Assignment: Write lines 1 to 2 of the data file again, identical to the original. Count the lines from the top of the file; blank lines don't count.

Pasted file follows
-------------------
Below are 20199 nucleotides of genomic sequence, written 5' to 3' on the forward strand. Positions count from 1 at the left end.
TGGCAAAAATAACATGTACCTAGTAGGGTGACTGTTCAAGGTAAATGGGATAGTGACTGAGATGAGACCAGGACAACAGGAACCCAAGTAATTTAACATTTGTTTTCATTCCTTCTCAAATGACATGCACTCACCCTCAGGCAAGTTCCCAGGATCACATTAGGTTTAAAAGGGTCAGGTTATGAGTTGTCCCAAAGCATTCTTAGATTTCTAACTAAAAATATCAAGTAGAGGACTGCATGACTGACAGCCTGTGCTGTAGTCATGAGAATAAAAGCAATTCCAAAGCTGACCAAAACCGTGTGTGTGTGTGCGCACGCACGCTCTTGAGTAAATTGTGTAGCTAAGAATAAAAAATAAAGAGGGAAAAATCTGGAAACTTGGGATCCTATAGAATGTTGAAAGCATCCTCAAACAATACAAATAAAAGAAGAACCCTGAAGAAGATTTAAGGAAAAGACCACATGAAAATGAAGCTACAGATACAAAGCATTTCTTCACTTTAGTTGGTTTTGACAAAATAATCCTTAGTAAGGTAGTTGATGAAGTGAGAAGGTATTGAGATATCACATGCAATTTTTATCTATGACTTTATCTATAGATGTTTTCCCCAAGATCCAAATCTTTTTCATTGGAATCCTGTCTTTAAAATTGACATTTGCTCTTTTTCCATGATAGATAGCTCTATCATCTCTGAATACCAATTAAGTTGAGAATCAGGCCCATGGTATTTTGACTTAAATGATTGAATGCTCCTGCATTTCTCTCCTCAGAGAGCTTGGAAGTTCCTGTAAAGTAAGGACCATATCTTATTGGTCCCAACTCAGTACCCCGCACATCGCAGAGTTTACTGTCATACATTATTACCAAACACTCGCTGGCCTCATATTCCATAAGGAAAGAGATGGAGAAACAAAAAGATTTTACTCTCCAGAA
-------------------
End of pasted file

Below are 20199 nucleotides of genomic sequence, written 5' to 3' on the forward strand. Positions count from 1 at the left end.
TGGCAAAAATAACATGTACCTAGTAGGGTGACTGTTCAAGGTAAATGGGATAGTGACTGAGATGAGACCAGGACAACAGGAACCCAAGTAATTTAACATTTGTTTTCATTCCTTCTCAAATGACATGCACTCACCCTCAGGCAAGTTCCCAGGATCACATTAGGTTTAAAAGGGTCAGGTTATGAGTTGTCCCAAAGCATTCTTAGATTTCTAACTAAAAATATCAAGTAGAGGACTGCATGACTGACAGCCTGTGCTGTAGTCATGAGAATAAAAGCAATTCCAAAGCTGACCAAAACCGTGTGTGTGTGTGCGCACGCACGCTCTTGAGTAAATTGTGTAGCTAAGAATAAAAAATAAAGAGGGAAAAATCTGGAAACTTGGGATCCTATAGAATGTTGAAAGCATCCTCAAACAATACAAATAAAAGAAGAACCCTGAAGAAGATTTAAGGAAAAGACCACATGAAAATGAAGCTACAGATACAAAGCATTTCTTCACTTTAGTTGGTTTTGACAAAATAATCCTTAGTAAGGTAGTTGATGAAGTGAGAAGGTATTGAGATATCACATGCAATTTTTATCTATGACTTTATCTATAGATGTTTTCCCCAAGATCCAAATCTTTTTCATTGGAATCCTGTCTTTAAAATTGACATTTGCTCTTTTTCCATGATAGATAGCTCTATCATCTCTGAATACCAATTAAGTTGAGAATCAGGCCCATGGTATTTTGACTTAAATGATTGAATGCTCCTGCATTTCTCTCCTCAGAGAGCTTGGAAGTTCCTGTAAAGTAAGGACCATATCTTATTGGTCCCAACTCAGTACCCCGCACATCGCAGAGTTTACTGTCATACATTATTACCAAACACTCGCTGGCCTCATATTCCATAAGGAAAGAGATGGAGAAACAAAAAGATTTTACTCTCCAGAA